{
        final boolean retVal;

        if(implementsInterface(o))
        {
            retVal = attemptToSerialize(o);
        }
        else
        {
            retVal = false;
        }

        return (retVal);
    }

    private static boolean implementsInterface(final Object o)
    {
        final boolean retVal;

        retVal = ((o instanceof Serializable) || (o instanceof Externalizable));

        return (retVal);
    }

    private static boolean attemptToSerialize(final Object o)
    {
        final OutputStream sink;
        ObjectOutputStream stream;

        stream = null;

        try
        {
            sink   = new ByteArrayOutputStream();
            stream = new ObjectOutputStream(sink);
            stream.writeObject(o);
            // could also re-serilalize at this point too
        }
        catch(final IOException ex)
        {
            return (false);
        }
        finally
        {
            if(stream != null)
            {
                try
                {
                    stream.close();
                }
                catch(final IOException ex)
                {
                    // should not be able to happen
                }
            }
        }

        return (true);
    }
}
share|improve this answer

The short answer is, you can come up with some candidate objects and actually try to serialize them using the mechanism of your choice. The test here is that no errors are encountered during marshalling/unmarshalling, and that the resulting "rehydrated" object is equal to the original.

Alternatively, if you don't have any candidate objects, you could implement a reflection-based test that introspects the (non-static, non-transient) fields of your class to ensure that they too are Serializable. Speaking from experience, this gets surprisingly complex surprisingly quickly, but it can be done to a reasonable extent.

The downside to this latter approach is that if a field is e.g. List<String>, then you can either fail the class for not having a strictly serializable field, or simply assume that a serializable implementation of List will be used. Neither is perfect. (Mind you, the latter problem exists for examples too; if every example used in the test uses serializable Lists, there's nothing to prevent a non-serializable version being used by some other code in practice).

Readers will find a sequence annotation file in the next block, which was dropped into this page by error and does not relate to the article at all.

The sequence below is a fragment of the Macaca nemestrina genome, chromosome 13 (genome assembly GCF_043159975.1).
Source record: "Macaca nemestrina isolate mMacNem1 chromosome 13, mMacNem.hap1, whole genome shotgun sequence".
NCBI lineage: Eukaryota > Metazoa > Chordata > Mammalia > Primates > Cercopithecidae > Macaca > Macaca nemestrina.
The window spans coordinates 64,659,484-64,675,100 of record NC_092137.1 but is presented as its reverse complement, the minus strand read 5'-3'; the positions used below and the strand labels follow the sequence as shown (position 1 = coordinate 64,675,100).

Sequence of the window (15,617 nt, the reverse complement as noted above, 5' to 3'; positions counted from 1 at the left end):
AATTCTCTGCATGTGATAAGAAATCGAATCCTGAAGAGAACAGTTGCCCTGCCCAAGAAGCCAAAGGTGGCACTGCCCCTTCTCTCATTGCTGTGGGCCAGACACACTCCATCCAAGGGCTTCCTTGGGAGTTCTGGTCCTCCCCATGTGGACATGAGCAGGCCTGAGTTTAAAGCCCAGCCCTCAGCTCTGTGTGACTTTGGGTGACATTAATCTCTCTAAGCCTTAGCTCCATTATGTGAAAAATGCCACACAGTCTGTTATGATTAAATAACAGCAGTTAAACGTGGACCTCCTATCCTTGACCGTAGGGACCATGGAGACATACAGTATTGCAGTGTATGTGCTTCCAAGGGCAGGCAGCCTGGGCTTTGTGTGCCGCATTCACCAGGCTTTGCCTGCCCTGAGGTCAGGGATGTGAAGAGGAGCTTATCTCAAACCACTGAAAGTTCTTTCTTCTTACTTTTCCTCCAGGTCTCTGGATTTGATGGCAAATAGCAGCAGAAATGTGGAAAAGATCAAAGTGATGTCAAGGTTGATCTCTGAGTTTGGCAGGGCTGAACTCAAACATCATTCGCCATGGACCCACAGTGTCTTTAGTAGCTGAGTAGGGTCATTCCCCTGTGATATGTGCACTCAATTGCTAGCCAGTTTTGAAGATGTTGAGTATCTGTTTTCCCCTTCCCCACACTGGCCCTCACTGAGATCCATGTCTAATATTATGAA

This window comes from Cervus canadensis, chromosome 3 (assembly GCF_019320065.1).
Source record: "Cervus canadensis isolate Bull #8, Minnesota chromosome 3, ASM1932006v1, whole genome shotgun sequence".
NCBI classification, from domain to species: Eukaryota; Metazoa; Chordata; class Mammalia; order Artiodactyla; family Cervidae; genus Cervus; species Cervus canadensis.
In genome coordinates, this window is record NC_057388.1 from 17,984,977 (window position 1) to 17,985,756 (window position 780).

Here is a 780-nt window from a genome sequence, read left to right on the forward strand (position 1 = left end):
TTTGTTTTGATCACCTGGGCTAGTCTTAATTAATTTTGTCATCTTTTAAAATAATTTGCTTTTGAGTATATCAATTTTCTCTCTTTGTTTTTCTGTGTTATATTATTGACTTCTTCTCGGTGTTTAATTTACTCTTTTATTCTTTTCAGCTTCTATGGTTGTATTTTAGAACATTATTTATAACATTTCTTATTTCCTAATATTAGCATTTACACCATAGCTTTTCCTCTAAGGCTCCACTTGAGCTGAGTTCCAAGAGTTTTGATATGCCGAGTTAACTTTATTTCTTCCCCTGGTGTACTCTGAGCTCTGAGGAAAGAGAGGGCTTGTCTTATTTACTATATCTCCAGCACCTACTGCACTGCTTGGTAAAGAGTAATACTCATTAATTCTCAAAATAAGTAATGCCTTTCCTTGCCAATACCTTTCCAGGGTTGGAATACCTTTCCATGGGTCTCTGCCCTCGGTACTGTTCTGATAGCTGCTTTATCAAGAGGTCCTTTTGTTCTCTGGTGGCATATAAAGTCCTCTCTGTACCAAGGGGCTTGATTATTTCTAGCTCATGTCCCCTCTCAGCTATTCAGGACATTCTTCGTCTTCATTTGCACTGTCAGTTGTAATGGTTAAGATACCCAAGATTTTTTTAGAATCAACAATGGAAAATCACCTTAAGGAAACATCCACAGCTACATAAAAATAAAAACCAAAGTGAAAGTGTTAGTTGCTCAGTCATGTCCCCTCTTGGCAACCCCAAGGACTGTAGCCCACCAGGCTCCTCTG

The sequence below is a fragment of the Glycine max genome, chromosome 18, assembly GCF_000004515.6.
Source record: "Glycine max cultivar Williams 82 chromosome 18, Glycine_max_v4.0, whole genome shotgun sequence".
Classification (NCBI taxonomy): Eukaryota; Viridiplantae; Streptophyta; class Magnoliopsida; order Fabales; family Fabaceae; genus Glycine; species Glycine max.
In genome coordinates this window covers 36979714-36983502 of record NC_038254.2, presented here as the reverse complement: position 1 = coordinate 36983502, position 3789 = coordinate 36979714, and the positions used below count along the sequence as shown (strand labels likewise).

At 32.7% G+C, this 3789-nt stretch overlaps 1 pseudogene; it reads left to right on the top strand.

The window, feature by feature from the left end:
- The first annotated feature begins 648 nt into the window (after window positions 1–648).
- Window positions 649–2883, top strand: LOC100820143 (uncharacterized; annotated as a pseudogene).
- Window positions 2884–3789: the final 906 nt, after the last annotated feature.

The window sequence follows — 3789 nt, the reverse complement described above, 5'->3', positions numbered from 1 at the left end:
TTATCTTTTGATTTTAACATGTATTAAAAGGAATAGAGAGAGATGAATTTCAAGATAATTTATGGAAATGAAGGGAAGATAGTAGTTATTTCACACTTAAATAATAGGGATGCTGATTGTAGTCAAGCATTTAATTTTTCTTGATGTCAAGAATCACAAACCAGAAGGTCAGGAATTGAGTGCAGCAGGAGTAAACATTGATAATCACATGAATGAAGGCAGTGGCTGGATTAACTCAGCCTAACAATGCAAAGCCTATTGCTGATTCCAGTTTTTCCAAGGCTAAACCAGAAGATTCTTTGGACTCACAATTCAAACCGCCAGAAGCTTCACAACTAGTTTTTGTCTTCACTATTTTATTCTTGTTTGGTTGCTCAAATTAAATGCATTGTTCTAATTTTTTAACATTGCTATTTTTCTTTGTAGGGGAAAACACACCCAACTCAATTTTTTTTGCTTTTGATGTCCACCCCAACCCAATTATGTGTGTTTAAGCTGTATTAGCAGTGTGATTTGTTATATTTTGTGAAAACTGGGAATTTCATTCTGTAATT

share|improve this answer

You can do following test:

  • Serialize object to file and make sure no exception is thrown.
  • Additionally, deserialize object back and compare with original object.

Here is example for serializing and deserializing object to file:

http://www.rgagnon.com/javadetails/java-0075.html

http://www.javapractices.com/topic/TopicAction.do?Id=57

share|improve this answer

This only works for fully populated objects, if you require that any objects composed in your top level object are also serializable then they cannot be null for this test to be valid as serialization/deserialization skips the null objects

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If the class is from Java libraries, e.g. String, then just google "java.lang.string" (can see this structure through mouse hover) and you'll find:

http://docs.oracle.com/javase/6/docs/api/java/lang/String.html

where you can see if it implements Serializable or not.

share|improve this answer
    
Read the question, it was about a class that I implement. – Jason S Oct 10 '13 at 13:48